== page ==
»I quite like reading autobiographies,« Adolf Endler admits, »but do I believe them?...That someone particularly in the twentieth century could be capable of `telling his biography` in a satisfactory way« he contends to be absolutely impossible. And if it is so with Nebbich, a book that he expressly understands as an autobiography, it is obvious that it does not have to do with the upright presentation of one`s own life in chronological order drawing near to an ending that is close to perfection. Endler`s
»autobiography of fragments« is - as we already got to know in a limited slice of time in Tarzan on Prenzlau Berg - assembled from journal entries and contemporary commentaries, collages of evilly sarcastic quotations, essay-like portraits of contemporaries and colleagues, and narrative fragments of an often phantasmogorical character. That one`s life is composed not only of »real »experiences but also of up to »three-fourths dreams and daydreams (`lengthy plays of thoughts`)« is indisputable for the author, who obviously uses the term career only with an ironic wink of the eye. What results is a kaleidoscope in which images of the memories of the fifteen-year-old high school student while riding the streetcar line 18 between Düsseldorf and Benrath fit in just as well as expedition journals that provide information about the language of the rainbow eaters. And of course there are wild notations of the Endleristic alter egos Bobbi Bergemann and Bubi Blazezak, which also no less importantly recover a type of history of East German far removed from any nostalgia.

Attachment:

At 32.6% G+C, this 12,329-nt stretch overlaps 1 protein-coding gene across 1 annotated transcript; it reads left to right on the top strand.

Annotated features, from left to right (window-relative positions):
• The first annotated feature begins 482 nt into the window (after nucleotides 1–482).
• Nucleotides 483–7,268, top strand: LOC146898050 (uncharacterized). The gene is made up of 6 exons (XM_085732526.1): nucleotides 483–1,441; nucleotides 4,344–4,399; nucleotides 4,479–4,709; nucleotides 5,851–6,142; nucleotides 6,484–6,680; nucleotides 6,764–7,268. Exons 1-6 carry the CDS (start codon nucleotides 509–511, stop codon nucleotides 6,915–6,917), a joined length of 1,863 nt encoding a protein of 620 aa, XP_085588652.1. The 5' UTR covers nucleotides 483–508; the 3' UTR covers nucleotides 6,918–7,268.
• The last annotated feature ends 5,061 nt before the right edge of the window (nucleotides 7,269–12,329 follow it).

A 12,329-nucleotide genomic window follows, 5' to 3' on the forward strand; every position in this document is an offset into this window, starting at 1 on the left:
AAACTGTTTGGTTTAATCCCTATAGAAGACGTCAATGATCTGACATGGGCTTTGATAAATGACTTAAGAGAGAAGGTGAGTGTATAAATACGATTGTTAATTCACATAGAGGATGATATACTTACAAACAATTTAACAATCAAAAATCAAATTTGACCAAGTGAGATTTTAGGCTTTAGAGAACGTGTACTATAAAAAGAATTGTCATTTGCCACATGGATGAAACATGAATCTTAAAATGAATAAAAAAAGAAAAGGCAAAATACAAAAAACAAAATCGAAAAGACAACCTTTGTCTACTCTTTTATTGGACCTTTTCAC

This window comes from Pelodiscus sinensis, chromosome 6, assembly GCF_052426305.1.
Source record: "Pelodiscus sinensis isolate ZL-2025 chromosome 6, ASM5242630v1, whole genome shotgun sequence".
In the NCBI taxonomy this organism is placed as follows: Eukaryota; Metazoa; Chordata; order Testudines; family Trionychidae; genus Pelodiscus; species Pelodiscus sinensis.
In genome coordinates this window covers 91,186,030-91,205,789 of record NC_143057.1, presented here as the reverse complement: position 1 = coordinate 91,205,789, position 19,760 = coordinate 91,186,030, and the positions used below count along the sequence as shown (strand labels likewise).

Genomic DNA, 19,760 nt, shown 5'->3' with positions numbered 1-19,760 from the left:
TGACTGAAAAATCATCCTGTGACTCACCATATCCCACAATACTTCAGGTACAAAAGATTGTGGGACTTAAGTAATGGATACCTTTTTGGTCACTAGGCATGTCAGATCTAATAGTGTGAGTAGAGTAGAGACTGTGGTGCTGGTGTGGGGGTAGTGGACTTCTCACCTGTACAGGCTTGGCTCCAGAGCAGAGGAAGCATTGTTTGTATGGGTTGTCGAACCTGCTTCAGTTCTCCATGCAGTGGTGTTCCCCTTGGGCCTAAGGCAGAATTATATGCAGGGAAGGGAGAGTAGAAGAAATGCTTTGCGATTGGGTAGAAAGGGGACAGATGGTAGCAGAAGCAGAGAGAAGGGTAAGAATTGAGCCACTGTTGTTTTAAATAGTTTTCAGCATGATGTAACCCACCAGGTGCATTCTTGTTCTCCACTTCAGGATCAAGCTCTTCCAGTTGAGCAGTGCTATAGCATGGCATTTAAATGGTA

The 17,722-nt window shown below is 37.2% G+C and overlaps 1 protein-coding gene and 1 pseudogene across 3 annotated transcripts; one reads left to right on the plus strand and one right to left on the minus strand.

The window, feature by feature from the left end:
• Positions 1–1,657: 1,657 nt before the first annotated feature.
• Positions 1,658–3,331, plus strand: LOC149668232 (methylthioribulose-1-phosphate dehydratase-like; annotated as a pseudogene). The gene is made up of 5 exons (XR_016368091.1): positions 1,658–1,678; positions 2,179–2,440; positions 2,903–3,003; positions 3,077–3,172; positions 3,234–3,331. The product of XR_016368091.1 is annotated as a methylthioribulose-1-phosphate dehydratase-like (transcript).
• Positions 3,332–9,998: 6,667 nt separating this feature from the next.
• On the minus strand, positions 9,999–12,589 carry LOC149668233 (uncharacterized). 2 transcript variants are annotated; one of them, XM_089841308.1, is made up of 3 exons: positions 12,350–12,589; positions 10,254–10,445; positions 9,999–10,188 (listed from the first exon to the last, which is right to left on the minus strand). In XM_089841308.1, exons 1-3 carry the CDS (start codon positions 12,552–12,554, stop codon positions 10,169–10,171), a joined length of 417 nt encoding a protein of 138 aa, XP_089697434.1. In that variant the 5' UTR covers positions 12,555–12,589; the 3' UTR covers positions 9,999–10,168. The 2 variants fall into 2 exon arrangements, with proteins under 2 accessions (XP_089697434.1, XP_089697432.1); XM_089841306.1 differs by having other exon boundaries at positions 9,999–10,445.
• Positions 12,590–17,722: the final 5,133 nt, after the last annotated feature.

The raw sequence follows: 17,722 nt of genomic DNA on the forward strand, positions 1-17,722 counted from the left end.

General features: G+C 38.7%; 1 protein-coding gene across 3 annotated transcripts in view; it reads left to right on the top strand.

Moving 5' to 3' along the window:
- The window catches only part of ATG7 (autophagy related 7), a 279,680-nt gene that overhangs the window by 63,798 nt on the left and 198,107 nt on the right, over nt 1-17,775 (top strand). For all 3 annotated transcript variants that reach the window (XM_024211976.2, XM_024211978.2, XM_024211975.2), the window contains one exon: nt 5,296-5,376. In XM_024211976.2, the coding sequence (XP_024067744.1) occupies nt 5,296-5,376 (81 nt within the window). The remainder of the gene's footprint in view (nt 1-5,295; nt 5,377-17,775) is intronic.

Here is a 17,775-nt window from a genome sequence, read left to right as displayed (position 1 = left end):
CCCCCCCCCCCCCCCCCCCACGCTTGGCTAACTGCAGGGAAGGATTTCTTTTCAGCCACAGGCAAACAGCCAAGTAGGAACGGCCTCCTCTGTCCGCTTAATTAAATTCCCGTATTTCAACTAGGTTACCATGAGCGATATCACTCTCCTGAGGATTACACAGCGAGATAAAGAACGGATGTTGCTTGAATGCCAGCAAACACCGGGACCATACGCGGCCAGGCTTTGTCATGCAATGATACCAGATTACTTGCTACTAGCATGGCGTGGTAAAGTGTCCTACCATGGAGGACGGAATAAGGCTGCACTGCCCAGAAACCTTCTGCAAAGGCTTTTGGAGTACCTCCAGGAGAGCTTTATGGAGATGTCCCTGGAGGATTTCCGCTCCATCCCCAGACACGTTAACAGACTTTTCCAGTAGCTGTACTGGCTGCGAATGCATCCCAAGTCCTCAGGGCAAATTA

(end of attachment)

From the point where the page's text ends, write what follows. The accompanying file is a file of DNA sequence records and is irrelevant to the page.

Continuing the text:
»In the German literature with respect to the East, there is hardly anything comparable to Endler`s writings. Their originality, their content and their world have grown in an atmosphere that, up to a particular point in time, is found only at the place where they, the texts, occur...and they occur there in such an evident way that one tends to say that they themselves are this atmosphere.
For my part, I would know nothing about East Berlin without Endler’s text, even though I lived there for a couple of years.«
»Certainly Endler`s prose is rich in insinuations about the German Democratic Republic - but poor Joyce, if it had only been Dubliners who understood him.«